Harbor Wing Technologies (Seattle, Wash.) is developing an autonomous open-ocean sailing vessel prototype dubbed the HWT-X-3. The trimaran is outfitted with the company’s 65-ft/19.8m tall rigid WingSail (pat. pend.), a controllable vertical composite wing that replaces the traditional stayed mast and sails. On exhibit in microscale format at the recent Association for Unmanned Vehicle Systems International’s (AUVSI) Unmanned Systems North America 2010 show in Denver, Colo. (see our show highlights on p. 21), the HWT-X-3 concept is now under construction as a full-scale prototype, designed for operations in sea state 5 (with survival in higher sea states). The project is being funded by NAVSEA, the U.S. Navy’s Naval Sea Systems Command’s Surface Warfare Center (Carderock Div.).
The composite-hulled HWT-X-3, the latest iteration of the company’s autonomous unmanned surface vehicle (AUSV), will be a 50-ft/15.4m long vehicle, with a 40-ft/12.3m beam, capable of carrying a payload of 1,500 lb/682 kg. The rigid carbon composite wing sail was designed by a team led by aeronautical engineer David Hubbard, who also designed the wing sail for the BMW ORACLE racing team’s winning entry in the recent America’s Cup yachting competition (see HPC May 2010, p. 21, or click link at right). The company selected a rigid wing over conventional sails because it would generate more motive power and ease control in varying wind conditions. Under the control of a shore-based computer, the vessel could potentially remain at sea for three months or more for long-term surveillance or reconnaissance missions.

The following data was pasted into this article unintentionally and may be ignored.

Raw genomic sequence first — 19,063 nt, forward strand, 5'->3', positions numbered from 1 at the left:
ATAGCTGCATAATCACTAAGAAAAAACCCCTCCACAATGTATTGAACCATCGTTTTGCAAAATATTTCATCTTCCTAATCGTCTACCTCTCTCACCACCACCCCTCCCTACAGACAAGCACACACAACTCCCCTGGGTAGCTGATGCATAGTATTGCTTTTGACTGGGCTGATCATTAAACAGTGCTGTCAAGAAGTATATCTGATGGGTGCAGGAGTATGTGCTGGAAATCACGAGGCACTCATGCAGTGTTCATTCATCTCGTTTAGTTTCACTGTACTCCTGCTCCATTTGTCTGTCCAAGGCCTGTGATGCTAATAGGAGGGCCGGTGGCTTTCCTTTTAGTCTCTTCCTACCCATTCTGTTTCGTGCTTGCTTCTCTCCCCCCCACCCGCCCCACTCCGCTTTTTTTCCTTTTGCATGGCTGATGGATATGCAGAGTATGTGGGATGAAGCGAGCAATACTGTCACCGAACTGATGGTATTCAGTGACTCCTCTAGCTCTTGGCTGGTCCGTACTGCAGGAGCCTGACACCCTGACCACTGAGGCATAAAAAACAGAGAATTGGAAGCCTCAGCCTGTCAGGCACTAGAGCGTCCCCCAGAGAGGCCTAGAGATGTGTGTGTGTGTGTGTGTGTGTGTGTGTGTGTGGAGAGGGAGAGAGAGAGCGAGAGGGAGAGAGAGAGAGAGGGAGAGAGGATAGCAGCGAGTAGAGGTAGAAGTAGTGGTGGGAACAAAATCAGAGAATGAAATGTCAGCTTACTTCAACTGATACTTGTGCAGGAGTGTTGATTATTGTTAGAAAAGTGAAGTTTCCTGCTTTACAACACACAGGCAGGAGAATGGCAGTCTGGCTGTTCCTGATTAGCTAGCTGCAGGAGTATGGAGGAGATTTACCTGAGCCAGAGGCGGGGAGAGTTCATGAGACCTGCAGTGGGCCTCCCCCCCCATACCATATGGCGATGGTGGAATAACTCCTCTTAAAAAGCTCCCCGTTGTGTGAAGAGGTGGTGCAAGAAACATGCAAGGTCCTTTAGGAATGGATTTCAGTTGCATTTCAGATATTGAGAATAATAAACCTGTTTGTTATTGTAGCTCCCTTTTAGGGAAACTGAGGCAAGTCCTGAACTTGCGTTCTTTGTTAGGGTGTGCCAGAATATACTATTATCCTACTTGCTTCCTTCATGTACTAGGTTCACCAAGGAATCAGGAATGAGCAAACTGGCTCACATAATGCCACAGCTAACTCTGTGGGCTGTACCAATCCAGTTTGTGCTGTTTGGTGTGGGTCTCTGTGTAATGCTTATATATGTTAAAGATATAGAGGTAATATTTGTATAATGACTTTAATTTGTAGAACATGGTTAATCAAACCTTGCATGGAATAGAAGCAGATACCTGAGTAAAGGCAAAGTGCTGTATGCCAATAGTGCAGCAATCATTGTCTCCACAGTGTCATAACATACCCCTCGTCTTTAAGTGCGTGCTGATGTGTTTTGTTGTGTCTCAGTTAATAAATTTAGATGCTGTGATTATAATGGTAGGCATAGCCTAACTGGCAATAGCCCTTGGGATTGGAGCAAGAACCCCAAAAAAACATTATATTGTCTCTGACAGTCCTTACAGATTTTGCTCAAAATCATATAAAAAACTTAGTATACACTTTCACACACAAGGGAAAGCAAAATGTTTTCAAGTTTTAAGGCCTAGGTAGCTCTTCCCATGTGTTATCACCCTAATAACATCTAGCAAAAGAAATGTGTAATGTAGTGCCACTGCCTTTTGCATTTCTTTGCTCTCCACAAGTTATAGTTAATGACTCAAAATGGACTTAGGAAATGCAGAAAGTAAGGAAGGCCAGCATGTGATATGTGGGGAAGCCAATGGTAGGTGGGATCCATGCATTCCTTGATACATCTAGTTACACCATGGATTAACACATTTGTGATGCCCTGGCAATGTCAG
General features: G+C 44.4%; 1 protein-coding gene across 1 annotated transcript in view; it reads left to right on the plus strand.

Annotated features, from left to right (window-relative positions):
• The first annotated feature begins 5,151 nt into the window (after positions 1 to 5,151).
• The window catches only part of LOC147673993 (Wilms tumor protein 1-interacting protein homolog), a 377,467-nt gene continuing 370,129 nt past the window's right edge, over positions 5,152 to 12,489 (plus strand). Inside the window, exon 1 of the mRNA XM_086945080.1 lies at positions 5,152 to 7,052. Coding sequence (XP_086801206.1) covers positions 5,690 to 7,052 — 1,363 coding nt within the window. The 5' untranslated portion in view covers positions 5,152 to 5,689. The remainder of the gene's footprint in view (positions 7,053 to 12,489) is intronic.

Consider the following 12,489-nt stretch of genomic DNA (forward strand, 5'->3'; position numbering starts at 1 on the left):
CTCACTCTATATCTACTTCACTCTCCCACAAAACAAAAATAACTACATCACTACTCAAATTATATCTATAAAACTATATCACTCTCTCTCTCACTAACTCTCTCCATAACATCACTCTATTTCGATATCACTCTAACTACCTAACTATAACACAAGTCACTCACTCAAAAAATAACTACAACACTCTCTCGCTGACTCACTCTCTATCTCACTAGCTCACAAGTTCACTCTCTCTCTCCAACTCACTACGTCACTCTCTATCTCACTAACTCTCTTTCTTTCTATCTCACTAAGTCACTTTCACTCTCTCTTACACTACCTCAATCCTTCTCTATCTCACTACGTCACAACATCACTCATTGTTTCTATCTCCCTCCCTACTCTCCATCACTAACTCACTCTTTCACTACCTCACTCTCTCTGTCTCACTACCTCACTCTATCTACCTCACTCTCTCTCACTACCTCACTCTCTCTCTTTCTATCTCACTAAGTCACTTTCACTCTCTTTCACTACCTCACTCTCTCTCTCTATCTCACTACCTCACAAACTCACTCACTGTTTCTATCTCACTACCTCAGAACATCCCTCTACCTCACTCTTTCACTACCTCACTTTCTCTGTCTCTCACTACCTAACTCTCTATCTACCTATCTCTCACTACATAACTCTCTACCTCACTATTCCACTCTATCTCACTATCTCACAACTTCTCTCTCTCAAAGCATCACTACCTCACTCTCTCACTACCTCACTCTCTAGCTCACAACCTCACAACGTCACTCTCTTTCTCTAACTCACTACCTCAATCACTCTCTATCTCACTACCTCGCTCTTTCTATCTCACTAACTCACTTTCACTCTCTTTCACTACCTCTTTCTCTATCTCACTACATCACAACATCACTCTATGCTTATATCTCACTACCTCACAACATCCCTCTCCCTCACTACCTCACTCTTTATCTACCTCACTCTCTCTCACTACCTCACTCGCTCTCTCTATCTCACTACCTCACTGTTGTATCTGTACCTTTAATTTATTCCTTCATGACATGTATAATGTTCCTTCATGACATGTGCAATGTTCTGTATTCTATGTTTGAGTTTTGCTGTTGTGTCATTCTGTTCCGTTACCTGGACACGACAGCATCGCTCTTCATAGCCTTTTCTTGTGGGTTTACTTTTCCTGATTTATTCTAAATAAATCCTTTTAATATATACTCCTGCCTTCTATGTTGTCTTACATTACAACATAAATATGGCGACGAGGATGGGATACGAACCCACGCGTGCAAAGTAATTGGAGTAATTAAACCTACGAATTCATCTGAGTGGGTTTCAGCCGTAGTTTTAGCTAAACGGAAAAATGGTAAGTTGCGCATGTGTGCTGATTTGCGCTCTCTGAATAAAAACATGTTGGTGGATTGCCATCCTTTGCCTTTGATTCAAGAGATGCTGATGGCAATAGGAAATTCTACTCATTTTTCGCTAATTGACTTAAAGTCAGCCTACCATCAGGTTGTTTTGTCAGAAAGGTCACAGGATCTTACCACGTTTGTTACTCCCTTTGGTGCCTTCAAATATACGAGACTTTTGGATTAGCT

The HWT-X-3 is currently under construction and is scheduled for full-scale sea trials in mid-2011, says Harbor Wing’s project manager Mark Ott. Composites Universal Group (CUG, Scappoose, Ore.) was selected in September to build the main wing sail for Harbor Wing. Fabrication of the wing sail structure will involve a combination of VARTM and out-of-autoclave carbon fiber prepreg, reports CUG’s sales/marketing manager Jim Chastain. “The project takes full advantage of our large-envelope 5-axis CNC tool and pattern capabilities,” he notes, adding that all parts that require high-temperature cure will be processed in a digitally controlled oven supplied by Jensen Industries Inc. (Hamburg, Mich.). The fabricator for the vessel’s hulls has yet to be determined, adds Ott.
Steve Ruege, president of CUG, says, “CUG has committed to an aggressive schedule to build the tools and main wing structure to help Harbor Wing Technologies begin ‘in-the-water’ tests.”